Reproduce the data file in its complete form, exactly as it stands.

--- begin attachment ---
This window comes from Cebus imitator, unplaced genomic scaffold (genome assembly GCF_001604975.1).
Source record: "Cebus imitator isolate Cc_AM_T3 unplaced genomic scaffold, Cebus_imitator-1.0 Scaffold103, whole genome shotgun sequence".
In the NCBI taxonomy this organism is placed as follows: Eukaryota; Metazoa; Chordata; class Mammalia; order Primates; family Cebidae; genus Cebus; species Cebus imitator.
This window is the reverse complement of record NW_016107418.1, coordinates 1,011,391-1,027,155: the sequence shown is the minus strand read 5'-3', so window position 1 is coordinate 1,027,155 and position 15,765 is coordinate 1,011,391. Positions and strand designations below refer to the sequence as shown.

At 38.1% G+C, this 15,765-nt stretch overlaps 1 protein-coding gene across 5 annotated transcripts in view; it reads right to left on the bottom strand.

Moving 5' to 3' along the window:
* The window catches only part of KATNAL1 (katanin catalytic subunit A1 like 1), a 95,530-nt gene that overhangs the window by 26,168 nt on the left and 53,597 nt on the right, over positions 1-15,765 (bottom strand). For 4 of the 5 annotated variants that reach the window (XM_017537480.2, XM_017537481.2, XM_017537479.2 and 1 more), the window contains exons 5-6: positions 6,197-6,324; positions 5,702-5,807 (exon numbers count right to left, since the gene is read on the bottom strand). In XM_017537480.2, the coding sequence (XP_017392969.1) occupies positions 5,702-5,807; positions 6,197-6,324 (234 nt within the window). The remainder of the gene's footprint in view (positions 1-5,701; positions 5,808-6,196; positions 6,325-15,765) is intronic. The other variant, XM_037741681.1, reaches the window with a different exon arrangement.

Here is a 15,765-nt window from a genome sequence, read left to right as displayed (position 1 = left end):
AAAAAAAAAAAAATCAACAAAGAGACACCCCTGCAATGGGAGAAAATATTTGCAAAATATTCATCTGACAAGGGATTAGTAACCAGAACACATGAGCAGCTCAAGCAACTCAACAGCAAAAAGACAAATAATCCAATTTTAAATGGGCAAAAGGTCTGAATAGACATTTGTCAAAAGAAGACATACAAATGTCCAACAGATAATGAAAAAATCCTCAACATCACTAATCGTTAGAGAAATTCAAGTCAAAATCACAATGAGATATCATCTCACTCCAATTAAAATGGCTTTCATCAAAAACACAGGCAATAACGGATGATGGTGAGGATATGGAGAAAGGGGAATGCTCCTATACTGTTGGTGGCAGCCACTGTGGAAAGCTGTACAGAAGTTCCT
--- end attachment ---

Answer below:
This window comes from Cebus imitator, unplaced genomic scaffold (genome assembly GCF_001604975.1).
Source record: "Cebus imitator isolate Cc_AM_T3 unplaced genomic scaffold, Cebus_imitator-1.0 Scaffold103, whole genome shotgun sequence".
In the NCBI taxonomy this organism is placed as follows: Eukaryota; Metazoa; Chordata; class Mammalia; order Primates; family Cebidae; genus Cebus; species Cebus imitator.
This window is the reverse complement of record NW_016107418.1, coordinates 1,011,391-1,027,155: the sequence shown is the minus strand read 5'-3', so window position 1 is coordinate 1,027,155 and position 15,765 is coordinate 1,011,391. Positions and strand designations below refer to the sequence as shown.

At 38.1% G+C, this 15,765-nt stretch overlaps 1 protein-coding gene across 5 annotated transcripts in view; it reads right to left on the bottom strand.

Moving 5' to 3' along the window:
* The window catches only part of KATNAL1 (katanin catalytic subunit A1 like 1), a 95,530-nt gene that overhangs the window by 26,168 nt on the left and 53,597 nt on the right, over positions 1-15,765 (bottom strand). For 4 of the 5 annotated variants that reach the window (XM_017537480.2, XM_017537481.2, XM_017537479.2 and 1 more), the window contains exons 5-6: positions 6,197-6,324; positions 5,702-5,807 (exon numbers count right to left, since the gene is read on the bottom strand). In XM_017537480.2, the coding sequence (XP_017392969.1) occupies positions 5,702-5,807; positions 6,197-6,324 (234 nt within the window). The remainder of the gene's footprint in view (positions 1-5,701; positions 5,808-6,196; positions 6,325-15,765) is intronic. The other variant, XM_037741681.1, reaches the window with a different exon arrangement.

Here is a 15,765-nt window from a genome sequence, read left to right as displayed (position 1 = left end):
AAAAAAAAAAAAATCAACAAAGAGACACCCCTGCAATGGGAGAAAATATTTGCAAAATATTCATCTGACAAGGGATTAGTAACCAGAACACATGAGCAGCTCAAGCAACTCAACAGCAAAAAGACAAATAATCCAATTTTAAATGGGCAAAAGGTCTGAATAGACATTTGTCAAAAGAAGACATACAAATGTCCAACAGATAATGAAAAAATCCTCAACATCACTAATCGTTAGAGAAATTCAAGTCAAAATCACAATGAGATATCATCTCACTCCAATTAAAATGGCTTTCATCAAAAACACAGGCAATAACGGATGATGGTGAGGATATGGAGAAAGGGGAATGCTCCTATACTGTTGGTGGCAGCCACTGTGGAAAGCTGTACAGAAGTTCCT